Congressional candidate’s wife retracts domestic violence report made to police in 2001

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ROSSVILLE, Ill. (WCIA) — Vermilion County Treasurer and Republican Congressional District 15 candidate Darren Duncan says he’s speaking out against “dirty politics” after an opponent researcher filed a Freedom of Information Act Request that unearthed a police report detailing an alleged act of domestic violence against his wife 19 years ago. 

A campaign spokesperson on Monday requested an interview with WCIA — 13 days after Duncan’s wife signed an affidavit retracting her 2001-era statements to police.

Natalie Duncan, who is a current Vermilion County board member, filed the complaint against her husband on February 22, 2001, while she and their two daughters stayed with her family; WCIA obtained a copy of that complaint. 

According to that report, Duncan and his wife were driving in their car that on the afternoon of February 17 when they began arguing “over something that had been lost.” 

His wife “stated during this argument, Ducan hit her with the back of his hand in her nose and left side of her face,” the report reads. She “advised this is not the first time this has occurred. She stated they have been married approximately five years, and it has been on and off over the last four and a half years, where she has been hit on occasion. (She) stated she is done with it and she is wanting to get an order of protection against Darren. She stated that is why she wanted the report done.” 

But after filing the initial complaint with police, Duncan’s wife did not press charges or follow through with the request for the protective order. 

In an interview Friday, Natalie Duncan called the move “irrational” and said she had been motivated by “anger” and “panic” that she would be criminally charged for taking her two daughters with her to stay at her parents’ house.  

“It was something I think, when you’re 23 and a little bit dramatic, you sometimes do things in haste that you later regret,” she said. “None of that was true. That was just something I made up to kind of give myself protection in case later I was then questioned about why I left, so none of that was true. I mentioned the prior instances (of abuse) because I was trying to build a case for later if something was to transpire in our relationship. I was trained to make a case to protect myself.”

When asked why she never retracted her statements to police prior to her husband’s Congressional run, Natalie Duncan said she didn’t know the report existed at all. 

“I made the phone call — it was so quick,” she said. “It was brief and I forgot about it. We were fine… It’s never been an issue. There was no reason to ever revisit that until they found this in the FOIA. There was no reason to address this issue.” 

Duncan said it had been a “shock” to learn of the police report, adding that he had not been aware of it until “2-3 weeks ago.”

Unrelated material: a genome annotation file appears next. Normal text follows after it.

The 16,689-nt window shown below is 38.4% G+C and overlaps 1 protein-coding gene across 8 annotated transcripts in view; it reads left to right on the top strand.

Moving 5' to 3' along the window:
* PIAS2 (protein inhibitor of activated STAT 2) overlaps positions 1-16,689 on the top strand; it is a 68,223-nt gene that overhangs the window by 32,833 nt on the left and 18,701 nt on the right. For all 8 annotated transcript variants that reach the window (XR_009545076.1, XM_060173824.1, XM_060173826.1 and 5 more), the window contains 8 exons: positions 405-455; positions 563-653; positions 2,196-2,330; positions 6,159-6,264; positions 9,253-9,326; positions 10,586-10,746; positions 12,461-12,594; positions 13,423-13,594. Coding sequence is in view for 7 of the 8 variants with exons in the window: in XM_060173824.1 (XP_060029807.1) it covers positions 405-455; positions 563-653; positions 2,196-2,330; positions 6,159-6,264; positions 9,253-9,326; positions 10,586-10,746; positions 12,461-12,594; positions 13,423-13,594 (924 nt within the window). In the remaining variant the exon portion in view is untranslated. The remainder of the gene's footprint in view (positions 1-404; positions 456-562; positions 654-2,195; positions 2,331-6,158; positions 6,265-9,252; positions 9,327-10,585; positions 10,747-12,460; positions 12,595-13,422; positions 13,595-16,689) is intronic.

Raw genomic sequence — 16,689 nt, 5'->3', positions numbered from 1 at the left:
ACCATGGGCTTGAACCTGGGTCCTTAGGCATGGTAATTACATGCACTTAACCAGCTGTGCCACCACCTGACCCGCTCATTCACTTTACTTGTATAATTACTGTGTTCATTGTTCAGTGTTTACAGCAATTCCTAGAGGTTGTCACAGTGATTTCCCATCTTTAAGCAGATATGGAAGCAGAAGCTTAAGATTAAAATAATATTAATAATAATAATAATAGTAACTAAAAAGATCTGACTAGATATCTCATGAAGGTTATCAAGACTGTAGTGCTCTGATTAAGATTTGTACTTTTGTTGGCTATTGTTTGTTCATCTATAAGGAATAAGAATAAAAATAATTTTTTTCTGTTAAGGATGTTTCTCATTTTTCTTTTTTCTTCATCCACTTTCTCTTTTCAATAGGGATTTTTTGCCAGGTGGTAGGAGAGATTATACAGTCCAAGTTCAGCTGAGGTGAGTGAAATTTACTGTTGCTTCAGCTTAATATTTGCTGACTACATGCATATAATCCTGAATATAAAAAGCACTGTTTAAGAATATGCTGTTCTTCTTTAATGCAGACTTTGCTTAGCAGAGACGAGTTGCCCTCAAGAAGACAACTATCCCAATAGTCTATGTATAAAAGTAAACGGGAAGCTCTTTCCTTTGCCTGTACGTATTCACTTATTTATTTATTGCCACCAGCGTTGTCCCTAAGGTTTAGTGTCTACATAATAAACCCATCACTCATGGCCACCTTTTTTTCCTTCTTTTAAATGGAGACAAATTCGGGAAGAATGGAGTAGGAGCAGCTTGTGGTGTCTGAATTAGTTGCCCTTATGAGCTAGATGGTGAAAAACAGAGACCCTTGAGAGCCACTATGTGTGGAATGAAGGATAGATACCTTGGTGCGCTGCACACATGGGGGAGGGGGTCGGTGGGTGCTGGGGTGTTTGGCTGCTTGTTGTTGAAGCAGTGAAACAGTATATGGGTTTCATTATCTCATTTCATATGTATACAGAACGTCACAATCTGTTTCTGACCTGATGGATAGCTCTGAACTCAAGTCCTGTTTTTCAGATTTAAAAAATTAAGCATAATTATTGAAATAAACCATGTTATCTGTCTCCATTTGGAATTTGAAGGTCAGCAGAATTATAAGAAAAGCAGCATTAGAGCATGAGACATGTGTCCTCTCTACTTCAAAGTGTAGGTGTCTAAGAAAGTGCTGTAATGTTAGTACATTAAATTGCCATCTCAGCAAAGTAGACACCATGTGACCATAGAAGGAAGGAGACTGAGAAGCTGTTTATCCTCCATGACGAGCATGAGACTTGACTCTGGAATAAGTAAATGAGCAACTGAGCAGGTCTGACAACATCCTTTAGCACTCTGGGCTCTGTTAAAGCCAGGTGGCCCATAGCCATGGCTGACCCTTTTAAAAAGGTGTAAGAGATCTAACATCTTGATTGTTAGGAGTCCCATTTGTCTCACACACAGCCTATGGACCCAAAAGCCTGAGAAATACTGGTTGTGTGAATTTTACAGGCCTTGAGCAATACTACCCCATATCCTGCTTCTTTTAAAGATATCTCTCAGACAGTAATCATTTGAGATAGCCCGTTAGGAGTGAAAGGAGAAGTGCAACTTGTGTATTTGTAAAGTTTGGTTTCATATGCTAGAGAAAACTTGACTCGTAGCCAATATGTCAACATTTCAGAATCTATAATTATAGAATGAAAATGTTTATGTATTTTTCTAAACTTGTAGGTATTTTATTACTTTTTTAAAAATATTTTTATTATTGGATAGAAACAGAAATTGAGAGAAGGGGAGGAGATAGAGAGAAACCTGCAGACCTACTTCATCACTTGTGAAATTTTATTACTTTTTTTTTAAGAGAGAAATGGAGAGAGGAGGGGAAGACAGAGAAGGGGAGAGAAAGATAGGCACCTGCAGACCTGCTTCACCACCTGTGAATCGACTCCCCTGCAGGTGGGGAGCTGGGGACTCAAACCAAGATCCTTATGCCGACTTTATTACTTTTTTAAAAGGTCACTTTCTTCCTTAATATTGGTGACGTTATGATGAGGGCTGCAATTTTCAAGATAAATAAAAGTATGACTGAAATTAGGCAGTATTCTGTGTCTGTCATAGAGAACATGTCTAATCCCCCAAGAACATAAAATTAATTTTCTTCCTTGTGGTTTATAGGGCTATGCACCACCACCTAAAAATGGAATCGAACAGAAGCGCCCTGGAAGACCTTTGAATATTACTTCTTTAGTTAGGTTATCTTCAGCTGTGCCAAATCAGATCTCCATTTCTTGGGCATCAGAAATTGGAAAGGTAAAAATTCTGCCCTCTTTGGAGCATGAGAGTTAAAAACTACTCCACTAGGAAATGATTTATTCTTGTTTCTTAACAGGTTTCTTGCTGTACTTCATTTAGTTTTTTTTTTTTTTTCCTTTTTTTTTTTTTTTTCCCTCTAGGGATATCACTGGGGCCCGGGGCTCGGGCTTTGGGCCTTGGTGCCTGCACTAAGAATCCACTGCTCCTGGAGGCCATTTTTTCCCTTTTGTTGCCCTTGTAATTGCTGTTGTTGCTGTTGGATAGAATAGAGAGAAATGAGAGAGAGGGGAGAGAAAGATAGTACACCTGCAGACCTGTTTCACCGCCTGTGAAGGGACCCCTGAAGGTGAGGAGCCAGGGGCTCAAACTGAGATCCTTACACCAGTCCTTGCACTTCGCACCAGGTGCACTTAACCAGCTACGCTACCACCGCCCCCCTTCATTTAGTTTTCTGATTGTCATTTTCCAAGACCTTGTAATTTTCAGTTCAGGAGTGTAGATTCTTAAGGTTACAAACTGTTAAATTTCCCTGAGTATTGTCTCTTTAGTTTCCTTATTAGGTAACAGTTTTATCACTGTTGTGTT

On January 14, Natalie Duncan signed an affidavit, saying the “statements (she) previously made to authorities were false” and that she “react(s) all statements (she) made during the phone call with authorities.”

Duncan cited “where we’re at in politics today” as the reason behind the affidavit. 

“Initially, we found out that there was this whisper campaign in the background so we knew, just from a political sense, that we would have to deal with it,” he said. “I know we started thinking this was upsetting that this is where we’re at in politics — that because I wanted to run for Congress, someone wanted to investigate every corner of my life and therefore, my family’s life.” 

Filing a false police report is a felony and could result in a prison sentence of 1-3 years; because the statute of limitations is three years, Natalie Duncan is not at risk of being charged. 

“Truth of the matter is we have started taking measures to have that removed from my record,” Ducan said. “Had I known over the last nearly 20 years that that existed, we would have had it removed a long time ago because there was no substance to it.” 

WCIA reached out to the seven other candidates joining Duncan in the race for outgoing Republican John Shimkus’ seat; all candidates declined to comment except for Republican Charles Ellington. 

“These allegations are very troubling,” Ellington said in an email statement. “I am praying for the Duncan family and all victims of domestic violence. …I plan to run a purely positive campaign focused on the issues revolving around healthcare, taxes, energy and the economy.”

Democrat Craig Morton could not be reached for comment; Democrats Erika Weaver, John Hursey Jr. and Kevin Gaither all declined to comment, as did Republicans Mary Miller and Kerry Wolff. 

Duncan joins those candidates in vying for the seat vacated by outgoing Republican John Shimkus. 

In addition to assuming the position of Vermilion County Treasurer in 2017, Ducan also served two terms on the Rossville-Alvin school board and two years on the Vermilion County Board.

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